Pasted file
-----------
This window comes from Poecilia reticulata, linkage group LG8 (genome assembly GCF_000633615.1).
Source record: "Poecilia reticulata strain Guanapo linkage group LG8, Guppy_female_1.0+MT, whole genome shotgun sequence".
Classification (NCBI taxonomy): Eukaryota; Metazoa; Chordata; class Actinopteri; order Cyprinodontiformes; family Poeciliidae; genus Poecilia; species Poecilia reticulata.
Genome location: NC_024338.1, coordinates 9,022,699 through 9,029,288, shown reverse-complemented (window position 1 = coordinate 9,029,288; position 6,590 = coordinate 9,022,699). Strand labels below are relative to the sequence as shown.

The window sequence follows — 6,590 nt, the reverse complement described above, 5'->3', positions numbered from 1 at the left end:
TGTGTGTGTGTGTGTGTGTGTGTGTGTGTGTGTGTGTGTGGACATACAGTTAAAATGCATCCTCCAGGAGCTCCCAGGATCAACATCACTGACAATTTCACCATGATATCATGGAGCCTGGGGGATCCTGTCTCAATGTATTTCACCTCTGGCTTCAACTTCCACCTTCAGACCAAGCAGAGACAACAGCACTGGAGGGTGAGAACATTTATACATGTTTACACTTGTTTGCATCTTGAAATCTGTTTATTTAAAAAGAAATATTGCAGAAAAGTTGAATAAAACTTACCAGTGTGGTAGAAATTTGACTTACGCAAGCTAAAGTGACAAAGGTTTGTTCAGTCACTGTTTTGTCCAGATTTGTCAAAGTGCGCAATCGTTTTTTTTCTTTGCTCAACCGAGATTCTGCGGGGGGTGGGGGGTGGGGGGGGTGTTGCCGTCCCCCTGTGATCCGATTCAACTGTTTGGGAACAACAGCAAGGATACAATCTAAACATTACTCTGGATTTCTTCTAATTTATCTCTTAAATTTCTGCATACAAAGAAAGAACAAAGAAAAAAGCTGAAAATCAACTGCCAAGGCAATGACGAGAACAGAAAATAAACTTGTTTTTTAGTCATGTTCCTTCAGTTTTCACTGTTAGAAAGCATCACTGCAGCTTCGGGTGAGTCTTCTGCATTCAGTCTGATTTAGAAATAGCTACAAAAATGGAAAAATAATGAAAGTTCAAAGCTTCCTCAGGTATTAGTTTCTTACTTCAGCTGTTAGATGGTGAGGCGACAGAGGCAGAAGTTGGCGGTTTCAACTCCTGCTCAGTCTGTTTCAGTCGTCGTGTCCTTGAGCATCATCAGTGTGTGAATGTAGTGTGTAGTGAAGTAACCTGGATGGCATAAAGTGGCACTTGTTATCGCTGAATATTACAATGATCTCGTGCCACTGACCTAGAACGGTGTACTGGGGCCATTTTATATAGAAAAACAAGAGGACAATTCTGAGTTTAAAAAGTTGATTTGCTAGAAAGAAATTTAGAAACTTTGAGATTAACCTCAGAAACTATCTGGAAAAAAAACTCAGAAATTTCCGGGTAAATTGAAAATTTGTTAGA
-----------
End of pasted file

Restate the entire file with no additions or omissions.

This window comes from Poecilia reticulata, linkage group LG8 (genome assembly GCF_000633615.1).
Source record: "Poecilia reticulata strain Guanapo linkage group LG8, Guppy_female_1.0+MT, whole genome shotgun sequence".
Classification (NCBI taxonomy): Eukaryota; Metazoa; Chordata; class Actinopteri; order Cyprinodontiformes; family Poeciliidae; genus Poecilia; species Poecilia reticulata.
Genome location: NC_024338.1, coordinates 9,022,699 through 9,029,288, shown reverse-complemented (window position 1 = coordinate 9,029,288; position 6,590 = coordinate 9,022,699). Strand labels below are relative to the sequence as shown.

The window sequence follows — 6,590 nt, the reverse complement described above, 5'->3', positions numbered from 1 at the left end:
TGTGTGTGTGTGTGTGTGTGTGTGTGTGTGTGTGTGTGTGGACATACAGTTAAAATGCATCCTCCAGGAGCTCCCAGGATCAACATCACTGACAATTTCACCATGATATCATGGAGCCTGGGGGATCCTGTCTCAATGTATTTCACCTCTGGCTTCAACTTCCACCTTCAGACCAAGCAGAGACAACAGCACTGGAGGGTGAGAACATTTATACATGTTTACACTTGTTTGCATCTTGAAATCTGTTTATTTAAAAAGAAATATTGCAGAAAAGTTGAATAAAACTTACCAGTGTGGTAGAAATTTGACTTACGCAAGCTAAAGTGACAAAGGTTTGTTCAGTCACTGTTTTGTCCAGATTTGTCAAAGTGCGCAATCGTTTTTTTTCTTTGCTCAACCGAGATTCTGCGGGGGGTGGGGGGTGGGGGGGGTGTTGCCGTCCCCCTGTGATCCGATTCAACTGTTTGGGAACAACAGCAAGGATACAATCTAAACATTACTCTGGATTTCTTCTAATTTATCTCTTAAATTTCTGCATACAAAGAAAGAACAAAGAAAAAAGCTGAAAATCAACTGCCAAGGCAATGACGAGAACAGAAAATAAACTTGTTTTTTAGTCATGTTCCTTCAGTTTTCACTGTTAGAAAGCATCACTGCAGCTTCGGGTGAGTCTTCTGCATTCAGTCTGATTTAGAAATAGCTACAAAAATGGAAAAATAATGAAAGTTCAAAGCTTCCTCAGGTATTAGTTTCTTACTTCAGCTGTTAGATGGTGAGGCGACAGAGGCAGAAGTTGGCGGTTTCAACTCCTGCTCAGTCTGTTTCAGTCGTCGTGTCCTTGAGCATCATCAGTGTGTGAATGTAGTGTGTAGTGAAGTAACCTGGATGGCATAAAGTGGCACTTGTTATCGCTGAATATTACAATGATCTCGTGCCACTGACCTAGAACGGTGTACTGGGGCCATTTTATATAGAAAAACAAGAGGACAATTCTGAGTTTAAAAAGTTGATTTGCTAGAAAGAAATTTAGAAACTTTGAGATTAACCTCAGAAACTATCTGGAAAAAAAACTCAGAAATTTCCGGGTAAATTGAAAATTTGTTAGA